The Science of Open Source Community Management

David Eaves (Eaves Consulting)
Keynote
Location: Portland Ballroom
Average rating: ****.
(4.23, 43 ratings)

An open source community depends on its capacity to attract people and the efficiency with which it can harness their energy to create great software. While a compelling mission or killer product can be helpful, effective communities must be responsive and efficient in managing the diverse needs and demands of its members.

Combining his experience with theories of collaboration and negotiation developed at Harvard and his work in data analytics in the open government space David will outline how better metrics combined with skills, tools and processes can drive faster and better software development while reducing the number of headaches and fights. There will always be some art to managing people, but there can be a lot more science – the use of proven, measurable processes – in how we manage our communities.

Photo of David Eaves

David Eaves

Eaves Consulting

David Eaves is an expert in negotiation, open innovation and public policy. As a consultant David advises several governments on open government and open data. He drafted the City of Vancouver’s Open Motion which helped both launch the world’s second municipal Open Data portal (after Washington DC) and rewrite procurement rules to enable the adoption of Open Source software. David has also served as the Director of the Code for America Institute and authored After the Collapse: The Future of Open Government and the Civil Service, a chapter in the O’Reilly book “Open Government”.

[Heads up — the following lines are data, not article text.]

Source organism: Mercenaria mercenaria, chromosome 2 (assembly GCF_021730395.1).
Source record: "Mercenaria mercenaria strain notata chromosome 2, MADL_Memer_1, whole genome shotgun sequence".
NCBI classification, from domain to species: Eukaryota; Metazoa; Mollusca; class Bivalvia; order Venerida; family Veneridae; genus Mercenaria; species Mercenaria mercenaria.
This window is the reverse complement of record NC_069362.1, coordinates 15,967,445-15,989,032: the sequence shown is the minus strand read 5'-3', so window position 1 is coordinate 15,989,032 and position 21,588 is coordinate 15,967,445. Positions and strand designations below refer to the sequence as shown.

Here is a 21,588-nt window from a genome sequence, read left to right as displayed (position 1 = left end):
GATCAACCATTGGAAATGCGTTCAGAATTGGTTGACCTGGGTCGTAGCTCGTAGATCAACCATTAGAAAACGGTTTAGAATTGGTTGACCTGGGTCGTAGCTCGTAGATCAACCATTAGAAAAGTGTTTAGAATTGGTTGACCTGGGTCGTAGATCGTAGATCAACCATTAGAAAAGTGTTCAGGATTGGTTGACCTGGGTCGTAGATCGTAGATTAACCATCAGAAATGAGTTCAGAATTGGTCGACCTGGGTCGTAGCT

An expert in collaboration David also advises companies, non-profits and open source communities on managing critical relationships. Working with Mozilla he uses data and negotiation theory to them better understand their contributors. He trained Greenpeace’s climate change activists on negotiating to help them move from protest to results. And he served as an adviser during the negotiation of the Canadian Boreal Forest Agreement – an agreement between the 13 major Environmental groups and largest forestry companies in Canada that has changed how environmentalists and industry work together.

David publishes and speaks regularly on open government, open data, collaboration and open innovation. He studied history at Queen’s and International Relations at Oxford. When not traveling he lives in Vancouver, BC, blogs regularly at www.eaves.ca and can be found at @daeaves.

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Comments

Picture of Alex Martelli
Alex Martelli
07/19/2012 9:17am PDT

I didn’t get the sense that the case for “science” (vs “art”) in community management was made decisively—Human Being 2.0 not being released yet I’m still doubtful about that!

Picture of Shane Curcuru
Shane Curcuru
07/17/2012 10:29pm PDT

Have you worked with some of the academics who’ve done long-term research into interactions within open source communities?

The topic of helping open source communities understand how to make it simpler for respectful newcomers to make an actual impact in the project is critical. Likewise, the truism that things happen because people actually do them is important: how do you help a community actually get code checked in and running, while still ensuring community governance is run fairly and in a long-term, sustainable manner?

Looking forward to it!

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